14 May 2012

Child Psychopathy

The New York Times, in a vivid and lengthy article spells out the case for callous-unemotional type discipline problem kids (i.e. kids with "conduct disorder") being kids on a path to adult psychopathy, absent interventions that haven't been really worked out yet.

The case for adult psychopathy almost universally having roots no later than in early childhood is compelling. But, it isn't yet clear if childhood diagnosis is reliable. Many kids who are terrible discipline problems as children grow out of it, but ordinary "hot blooded" anti-social activity and the kind of impulsivity associated with ADHD are different in kind than than distinct subtype who are callous and unemotional (really just codewords for behaviors assocaited with psychopathy as adults). Multiple researchers in the field are making the case (for example, in the study discussed in this February 23, 2011 blog post) that this subtype of much more predictive of adult psychopathy than ordinary anti-social behavior which has multiple causes and behavior syndromes encompassed within the broader definition. They are also starting to understand its neurological basis.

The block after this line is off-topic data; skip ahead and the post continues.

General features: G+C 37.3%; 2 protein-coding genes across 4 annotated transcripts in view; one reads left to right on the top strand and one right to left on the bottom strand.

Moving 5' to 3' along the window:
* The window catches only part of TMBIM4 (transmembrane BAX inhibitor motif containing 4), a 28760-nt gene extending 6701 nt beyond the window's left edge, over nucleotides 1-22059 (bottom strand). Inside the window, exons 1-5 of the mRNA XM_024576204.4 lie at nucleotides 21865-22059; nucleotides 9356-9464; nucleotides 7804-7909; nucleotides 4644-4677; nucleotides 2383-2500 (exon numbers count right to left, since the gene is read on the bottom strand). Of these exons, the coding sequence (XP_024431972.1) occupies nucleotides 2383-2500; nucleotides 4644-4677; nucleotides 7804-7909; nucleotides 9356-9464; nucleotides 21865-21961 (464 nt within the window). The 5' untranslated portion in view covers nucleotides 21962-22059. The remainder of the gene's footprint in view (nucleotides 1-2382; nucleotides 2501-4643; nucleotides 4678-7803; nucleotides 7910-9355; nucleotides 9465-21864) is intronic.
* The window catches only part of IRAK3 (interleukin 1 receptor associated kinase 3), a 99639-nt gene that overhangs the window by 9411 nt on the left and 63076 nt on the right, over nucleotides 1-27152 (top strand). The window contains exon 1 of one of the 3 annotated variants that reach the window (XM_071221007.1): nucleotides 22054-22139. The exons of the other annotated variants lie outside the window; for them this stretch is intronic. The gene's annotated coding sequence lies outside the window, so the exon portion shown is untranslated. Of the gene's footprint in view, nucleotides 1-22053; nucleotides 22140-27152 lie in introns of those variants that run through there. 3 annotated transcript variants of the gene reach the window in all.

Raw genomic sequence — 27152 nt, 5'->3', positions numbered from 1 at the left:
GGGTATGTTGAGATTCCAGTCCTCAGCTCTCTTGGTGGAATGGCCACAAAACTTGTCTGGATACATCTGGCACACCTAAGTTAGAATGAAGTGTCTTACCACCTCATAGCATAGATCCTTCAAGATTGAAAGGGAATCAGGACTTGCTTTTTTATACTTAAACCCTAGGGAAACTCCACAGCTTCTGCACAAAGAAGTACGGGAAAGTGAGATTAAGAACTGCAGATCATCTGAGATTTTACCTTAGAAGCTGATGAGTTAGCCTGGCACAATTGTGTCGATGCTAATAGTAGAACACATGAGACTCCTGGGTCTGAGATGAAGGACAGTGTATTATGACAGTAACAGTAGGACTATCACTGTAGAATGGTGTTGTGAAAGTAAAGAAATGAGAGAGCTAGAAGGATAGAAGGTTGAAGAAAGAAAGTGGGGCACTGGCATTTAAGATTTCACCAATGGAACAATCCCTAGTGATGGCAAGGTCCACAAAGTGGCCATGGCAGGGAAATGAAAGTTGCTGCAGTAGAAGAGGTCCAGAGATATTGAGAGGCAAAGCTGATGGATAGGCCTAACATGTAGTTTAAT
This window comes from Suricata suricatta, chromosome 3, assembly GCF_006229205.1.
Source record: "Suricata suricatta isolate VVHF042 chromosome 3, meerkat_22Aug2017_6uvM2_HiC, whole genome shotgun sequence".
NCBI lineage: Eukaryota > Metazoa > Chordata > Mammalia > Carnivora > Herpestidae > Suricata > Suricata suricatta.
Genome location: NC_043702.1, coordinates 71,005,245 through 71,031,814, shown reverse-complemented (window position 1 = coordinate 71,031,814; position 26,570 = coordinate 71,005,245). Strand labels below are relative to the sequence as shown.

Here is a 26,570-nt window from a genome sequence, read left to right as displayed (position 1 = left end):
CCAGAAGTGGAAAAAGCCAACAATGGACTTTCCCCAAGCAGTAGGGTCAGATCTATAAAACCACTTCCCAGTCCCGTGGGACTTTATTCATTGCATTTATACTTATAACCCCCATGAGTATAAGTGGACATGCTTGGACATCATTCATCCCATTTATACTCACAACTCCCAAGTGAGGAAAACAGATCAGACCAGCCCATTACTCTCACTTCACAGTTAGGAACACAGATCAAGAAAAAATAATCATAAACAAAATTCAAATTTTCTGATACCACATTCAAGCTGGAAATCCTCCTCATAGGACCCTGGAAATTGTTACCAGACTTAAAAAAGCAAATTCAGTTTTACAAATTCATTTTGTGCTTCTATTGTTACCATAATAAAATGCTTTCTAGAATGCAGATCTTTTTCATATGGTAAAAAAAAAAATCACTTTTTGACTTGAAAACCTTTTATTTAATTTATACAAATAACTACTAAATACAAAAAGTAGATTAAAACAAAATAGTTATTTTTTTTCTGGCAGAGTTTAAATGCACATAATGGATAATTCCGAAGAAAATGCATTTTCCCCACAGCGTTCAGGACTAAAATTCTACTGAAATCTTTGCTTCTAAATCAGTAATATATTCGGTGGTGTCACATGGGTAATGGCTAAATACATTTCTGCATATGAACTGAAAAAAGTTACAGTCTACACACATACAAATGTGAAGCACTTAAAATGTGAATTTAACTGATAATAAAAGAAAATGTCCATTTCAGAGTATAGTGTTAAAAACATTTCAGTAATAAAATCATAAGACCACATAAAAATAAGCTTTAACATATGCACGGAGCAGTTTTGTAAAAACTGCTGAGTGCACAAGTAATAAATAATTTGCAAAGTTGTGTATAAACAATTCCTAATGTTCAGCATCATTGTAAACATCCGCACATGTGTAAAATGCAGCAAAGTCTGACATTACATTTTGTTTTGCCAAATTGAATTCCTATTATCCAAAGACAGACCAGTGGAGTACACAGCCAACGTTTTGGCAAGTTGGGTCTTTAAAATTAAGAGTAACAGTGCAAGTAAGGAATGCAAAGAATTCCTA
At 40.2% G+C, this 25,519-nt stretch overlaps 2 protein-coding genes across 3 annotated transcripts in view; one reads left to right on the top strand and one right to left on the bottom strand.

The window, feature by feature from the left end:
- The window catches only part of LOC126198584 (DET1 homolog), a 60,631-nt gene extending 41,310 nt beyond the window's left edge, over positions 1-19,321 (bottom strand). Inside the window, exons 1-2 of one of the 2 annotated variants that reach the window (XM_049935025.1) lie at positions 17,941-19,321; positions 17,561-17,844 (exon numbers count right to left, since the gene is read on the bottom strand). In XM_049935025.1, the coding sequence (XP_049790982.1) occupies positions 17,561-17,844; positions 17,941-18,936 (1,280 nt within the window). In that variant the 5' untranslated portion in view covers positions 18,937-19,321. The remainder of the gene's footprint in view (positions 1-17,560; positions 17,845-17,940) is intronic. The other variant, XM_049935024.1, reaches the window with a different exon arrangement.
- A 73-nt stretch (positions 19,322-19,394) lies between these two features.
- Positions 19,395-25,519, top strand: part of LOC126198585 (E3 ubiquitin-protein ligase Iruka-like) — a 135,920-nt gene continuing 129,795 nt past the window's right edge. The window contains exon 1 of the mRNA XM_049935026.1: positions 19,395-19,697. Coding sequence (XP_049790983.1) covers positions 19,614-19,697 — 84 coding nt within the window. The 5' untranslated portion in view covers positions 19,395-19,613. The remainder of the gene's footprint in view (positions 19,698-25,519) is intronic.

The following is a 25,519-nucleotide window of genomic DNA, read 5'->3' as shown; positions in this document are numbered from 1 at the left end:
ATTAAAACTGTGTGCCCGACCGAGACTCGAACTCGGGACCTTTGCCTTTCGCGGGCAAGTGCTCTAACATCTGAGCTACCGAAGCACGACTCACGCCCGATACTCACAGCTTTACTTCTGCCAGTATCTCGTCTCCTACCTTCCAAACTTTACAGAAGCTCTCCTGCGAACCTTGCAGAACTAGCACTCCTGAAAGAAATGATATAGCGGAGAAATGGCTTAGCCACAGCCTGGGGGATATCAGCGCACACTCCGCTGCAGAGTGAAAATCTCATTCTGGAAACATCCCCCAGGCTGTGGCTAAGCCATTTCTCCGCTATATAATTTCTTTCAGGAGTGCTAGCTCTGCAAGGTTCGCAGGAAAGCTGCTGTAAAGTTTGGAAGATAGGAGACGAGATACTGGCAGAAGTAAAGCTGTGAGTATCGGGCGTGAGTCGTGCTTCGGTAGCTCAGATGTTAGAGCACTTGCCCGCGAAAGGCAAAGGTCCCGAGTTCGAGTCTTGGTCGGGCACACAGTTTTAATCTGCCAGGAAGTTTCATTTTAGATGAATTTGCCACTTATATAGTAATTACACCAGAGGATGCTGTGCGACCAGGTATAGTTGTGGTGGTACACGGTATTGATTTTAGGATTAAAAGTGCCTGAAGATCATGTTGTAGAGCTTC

A particularly pertinent question the finds pose is whether it really makes sense to keep juvenile delinquency records confidential. A huge percentage of adult offenders who go on to become recidivist serious offenders are continuing a pattern of conduct that began when they were children. Not disclosing juvenile records and not considering those records in setting permissible sentencing ranges exposes large numbers of offenders who offend for the first time as adults and are likely to reform themselves to the same risk of a very long and harsh punishment as offenders whose juvenile records make them high risk candidates for serious reoffending. And, the confidentiality of the process, in addition to making it very difficult to determine if the process is proceeding fairly, also prevents private individuals from effectively limiting their exposure to risk for young adults who do not yet have adult criminal records but pose a highly elevated risk to the people whom they are around.

1 comment:

Andrew Oh-Willeke said...

More on the story at Gene Expression. There is lots of commentary on the argument that the 10% of financial services professionals are pscyhopaths cite being an urban myth, but this distracts from the core points of the article.